Type 1 Diabetes

Type 1 Diabetes

Type 1 diabetes is an autoimmune disease. In most forms of type 1 diabetes, the body mistakenly thinks the cells that make insulin in the pancreas are germs. So the body destroys those cells. This happens for unknown reasons. The result is that the pancreas eventually doesn't produce any insulin.


Type 1 diabetes usually develops in children and in young adults (hence the name juvenile diabetes). But people of any age can get it. Sometimes people develop type 1 diabetes after age 40, but it usually comes on much earlier.

Causes of Type 1 Diabetes


While doctors aren't sure exactly why the immune system malfunctions, they believe heredity and environmental factors both play roles. In most cases, to develop type 1 diabetes, you need to inherit risk factors from both parents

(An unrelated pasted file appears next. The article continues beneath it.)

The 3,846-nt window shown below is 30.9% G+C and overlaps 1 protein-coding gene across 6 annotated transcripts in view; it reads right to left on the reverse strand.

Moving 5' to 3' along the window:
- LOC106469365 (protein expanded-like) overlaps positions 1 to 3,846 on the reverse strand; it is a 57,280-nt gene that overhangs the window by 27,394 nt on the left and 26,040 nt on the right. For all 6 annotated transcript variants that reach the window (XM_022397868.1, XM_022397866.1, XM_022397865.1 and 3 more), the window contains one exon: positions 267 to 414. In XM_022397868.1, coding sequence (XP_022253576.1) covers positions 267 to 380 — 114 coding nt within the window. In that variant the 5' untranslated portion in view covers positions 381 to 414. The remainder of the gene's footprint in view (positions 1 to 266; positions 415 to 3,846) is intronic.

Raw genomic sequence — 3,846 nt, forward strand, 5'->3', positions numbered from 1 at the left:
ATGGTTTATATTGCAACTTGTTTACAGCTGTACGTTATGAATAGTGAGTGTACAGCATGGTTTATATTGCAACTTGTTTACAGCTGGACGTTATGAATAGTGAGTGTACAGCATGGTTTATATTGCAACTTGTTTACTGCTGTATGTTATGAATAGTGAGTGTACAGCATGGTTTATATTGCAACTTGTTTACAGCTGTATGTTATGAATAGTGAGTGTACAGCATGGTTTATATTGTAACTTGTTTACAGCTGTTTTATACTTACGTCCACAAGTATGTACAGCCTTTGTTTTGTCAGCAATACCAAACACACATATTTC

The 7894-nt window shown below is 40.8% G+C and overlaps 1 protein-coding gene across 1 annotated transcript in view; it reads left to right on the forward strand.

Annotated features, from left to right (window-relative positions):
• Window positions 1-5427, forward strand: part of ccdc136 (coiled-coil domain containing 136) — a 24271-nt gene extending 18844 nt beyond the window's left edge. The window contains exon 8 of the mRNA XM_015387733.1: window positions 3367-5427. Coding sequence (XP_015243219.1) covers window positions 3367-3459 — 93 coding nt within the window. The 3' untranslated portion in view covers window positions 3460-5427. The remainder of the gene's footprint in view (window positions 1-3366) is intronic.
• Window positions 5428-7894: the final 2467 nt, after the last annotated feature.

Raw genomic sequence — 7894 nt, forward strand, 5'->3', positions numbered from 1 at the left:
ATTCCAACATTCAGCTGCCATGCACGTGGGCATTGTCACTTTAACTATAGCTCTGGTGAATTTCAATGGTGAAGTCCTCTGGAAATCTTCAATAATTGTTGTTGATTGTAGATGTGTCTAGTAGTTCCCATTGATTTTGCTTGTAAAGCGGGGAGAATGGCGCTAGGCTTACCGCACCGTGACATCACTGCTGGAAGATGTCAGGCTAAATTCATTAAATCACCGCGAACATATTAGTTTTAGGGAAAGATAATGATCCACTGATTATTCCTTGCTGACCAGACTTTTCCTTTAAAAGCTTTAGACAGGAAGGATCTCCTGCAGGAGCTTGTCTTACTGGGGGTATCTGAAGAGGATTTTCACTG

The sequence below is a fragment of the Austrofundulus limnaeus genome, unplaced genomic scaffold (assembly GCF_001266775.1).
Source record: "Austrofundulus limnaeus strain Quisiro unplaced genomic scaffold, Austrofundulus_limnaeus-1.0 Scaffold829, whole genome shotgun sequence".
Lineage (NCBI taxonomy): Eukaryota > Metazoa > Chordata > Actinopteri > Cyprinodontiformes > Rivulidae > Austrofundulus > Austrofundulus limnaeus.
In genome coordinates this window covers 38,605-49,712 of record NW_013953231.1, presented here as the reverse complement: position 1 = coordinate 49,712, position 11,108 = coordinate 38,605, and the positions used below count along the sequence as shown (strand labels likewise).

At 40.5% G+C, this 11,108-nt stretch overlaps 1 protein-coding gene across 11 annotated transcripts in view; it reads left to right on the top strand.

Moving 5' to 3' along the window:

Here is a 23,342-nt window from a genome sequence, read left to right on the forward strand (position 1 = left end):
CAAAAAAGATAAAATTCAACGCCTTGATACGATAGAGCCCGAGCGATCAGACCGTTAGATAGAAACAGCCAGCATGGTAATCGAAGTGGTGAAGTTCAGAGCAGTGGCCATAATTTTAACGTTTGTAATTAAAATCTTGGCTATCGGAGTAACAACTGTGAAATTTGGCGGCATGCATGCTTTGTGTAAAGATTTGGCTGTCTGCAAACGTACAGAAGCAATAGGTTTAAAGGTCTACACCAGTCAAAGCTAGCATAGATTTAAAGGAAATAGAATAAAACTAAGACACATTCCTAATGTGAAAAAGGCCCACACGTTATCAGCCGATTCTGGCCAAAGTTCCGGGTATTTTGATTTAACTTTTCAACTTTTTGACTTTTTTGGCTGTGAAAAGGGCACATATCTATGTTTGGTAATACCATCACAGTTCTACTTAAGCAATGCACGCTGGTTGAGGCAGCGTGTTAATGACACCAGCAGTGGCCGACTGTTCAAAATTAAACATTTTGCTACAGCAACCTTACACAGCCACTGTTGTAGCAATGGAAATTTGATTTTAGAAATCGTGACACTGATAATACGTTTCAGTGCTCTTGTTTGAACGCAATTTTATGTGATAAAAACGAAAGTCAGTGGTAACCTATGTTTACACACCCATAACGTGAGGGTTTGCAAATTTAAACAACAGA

Scientists believe there are a number of environmental triggers for type 1 diabetes, including:

Cold weather. Type 1 diabetes develops more often in winter months. It's also more common in areas where the climate is colder.

Viruses. Some researchers believe viruses may bring on type 1 diabetes in certain people.

Written by award-winning health writer Bobbie Hasselbring

Reviewed by Beth Seltzer, MD

Last updated June 2008